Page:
PDA

View Full Version : TR2/3/3A TR3 Rear Shock Removal



Hatman
12-01-2008, 12:59 PM
Working on removing the rear shocks on my '59 TR3. Any helpful suggestions on removing the rear shock arm from the drop link? I don't have a gear puller small enough to get in their, and the manual simply says something along the lines of "use a suitable extractor." Any ideas?

Also, it looks like to completely remove the drop link, I need to remove the spring plate, correct? Anything more involved in removing the spring plate other than removing the four nuts underneath?

Thanks in advance.


Mark

rlandrum
12-01-2008, 01:19 PM
Those are press fit tapered and secured with a nut. I forget how exactly we managed to get our separated, but I'm pretty sure we used a pitman arm puller.

A pitman arm puller is available from just about any local auto parts store for about $10. It's a good investment, as you'll probably need it for the front suspension should you ever decide to tear into it.

sp53
12-01-2008, 01:34 PM
Hi Mark they can be a real pain. Yes drop the spring a little and perhaps use a jack to hold it. They are not under a lot of load, so no biggie. Once you get the lower bolt clear and the two upper bolts off then take the unit off as a whole. Once off, hold the shock and just smack the shock arm at the link with a hammer and the harmonic vibration will let the two separate like magic. Really! Oh yeh take the nut off the link arm too. The fit is tapered and that is why the vibration separates them.

Hatman
12-01-2008, 02:00 PM
Thanks guys. Since I plan to replace the drop links/arms as well, I'll probably just take the spring plate off and remove as a unit. Appreciate the feedback!


Mark

Hatman
12-04-2008, 07:55 AM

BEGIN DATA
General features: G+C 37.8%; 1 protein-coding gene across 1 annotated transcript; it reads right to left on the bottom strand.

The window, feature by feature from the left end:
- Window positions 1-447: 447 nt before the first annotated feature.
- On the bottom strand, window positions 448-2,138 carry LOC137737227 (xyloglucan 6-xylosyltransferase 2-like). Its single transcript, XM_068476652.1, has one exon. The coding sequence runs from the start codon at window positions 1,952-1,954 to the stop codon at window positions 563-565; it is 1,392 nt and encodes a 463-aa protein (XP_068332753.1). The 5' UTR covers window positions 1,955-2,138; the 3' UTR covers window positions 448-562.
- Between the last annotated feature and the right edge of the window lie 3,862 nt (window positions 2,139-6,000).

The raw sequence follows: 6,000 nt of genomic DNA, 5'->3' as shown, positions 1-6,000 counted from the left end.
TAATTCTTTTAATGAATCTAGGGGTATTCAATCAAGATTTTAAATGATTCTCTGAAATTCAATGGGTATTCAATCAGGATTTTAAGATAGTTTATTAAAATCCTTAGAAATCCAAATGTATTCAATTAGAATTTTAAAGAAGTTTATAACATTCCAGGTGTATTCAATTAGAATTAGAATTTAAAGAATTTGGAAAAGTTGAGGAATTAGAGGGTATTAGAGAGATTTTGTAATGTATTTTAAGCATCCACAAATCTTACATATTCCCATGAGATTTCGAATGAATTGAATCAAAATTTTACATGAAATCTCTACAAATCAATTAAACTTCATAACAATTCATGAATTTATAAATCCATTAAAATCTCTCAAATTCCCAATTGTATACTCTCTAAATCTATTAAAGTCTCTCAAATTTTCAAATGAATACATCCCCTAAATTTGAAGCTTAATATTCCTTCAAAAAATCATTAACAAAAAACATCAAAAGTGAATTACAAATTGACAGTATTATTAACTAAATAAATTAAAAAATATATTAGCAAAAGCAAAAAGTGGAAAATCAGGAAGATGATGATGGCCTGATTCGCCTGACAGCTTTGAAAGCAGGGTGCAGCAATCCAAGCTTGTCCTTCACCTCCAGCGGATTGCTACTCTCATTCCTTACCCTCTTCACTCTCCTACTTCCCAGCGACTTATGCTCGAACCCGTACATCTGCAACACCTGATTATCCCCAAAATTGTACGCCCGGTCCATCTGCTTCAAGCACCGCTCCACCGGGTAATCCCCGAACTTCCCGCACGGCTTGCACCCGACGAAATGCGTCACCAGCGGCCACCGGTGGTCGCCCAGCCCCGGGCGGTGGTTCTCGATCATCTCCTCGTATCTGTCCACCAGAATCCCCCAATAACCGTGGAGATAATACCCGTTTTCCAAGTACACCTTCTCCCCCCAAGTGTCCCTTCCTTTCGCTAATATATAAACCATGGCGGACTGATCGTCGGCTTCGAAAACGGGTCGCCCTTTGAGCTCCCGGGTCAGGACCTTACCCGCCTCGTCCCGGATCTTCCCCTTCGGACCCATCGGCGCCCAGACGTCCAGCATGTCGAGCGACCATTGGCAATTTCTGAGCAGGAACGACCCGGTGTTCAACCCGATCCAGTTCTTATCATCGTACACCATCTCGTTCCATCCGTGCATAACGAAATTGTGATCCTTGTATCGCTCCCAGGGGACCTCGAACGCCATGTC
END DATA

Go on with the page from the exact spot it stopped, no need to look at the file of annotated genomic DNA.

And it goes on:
Shocks are off and on their way to World Wide Auto Parts for rebuilding. Ended up removing the spring plates to take the shock and drop links off as a unit. Even off the car, getting them apart was a real *#@#@($&(@!!!! None of my local auto parts stores had a pitman arm puller that small, none of my gear pullers worked on anything that small, and using my hyraulic press just stretched the rubber bushing out. So, I resorted to Plan Z and beat on the drop link bolt. One came out after a couple dozen blows, but one was holding on for dear life. It finally let go after a few minutes of abuse and creative swearing, but by then the bolt was so mushroomed I had to grind down the end to get it to slip out of the shock arm!

I've owned and driven this car for more than 20-years and this is really the first time I've done anything more than just routine maintenance. Hope the rest of my winter projects (rebuilding the hyraulic system, having the carbs rebuilt) go smoother than this.

Everytime I work on cars it reminds how much I enjoy working on my motorcycles! ;-)

sp53
12-04-2008, 12:15 PM
Hi Hatman I feel like I might have led you astray. You do not hit the link at the bolt, but hit the shock arm on the side- at the link- next to the bolt. That vibrates the whole and separates the two. It goes against common sense, but the two just fall apart from each other without much effort. The vibration method works for most those types of fitting. It sounds like you might have cavemaned the thing; I know because I cavemaned my first one also.

Hatman
12-04-2008, 02:49 PM
Actually, I tried hitting the arm as you suggested, but apparently the "good vibrations" weren't working for me. The drop links needed replaced anyway, so the caveman approach worked fine.

Thanks to everyone for the advice!


Mark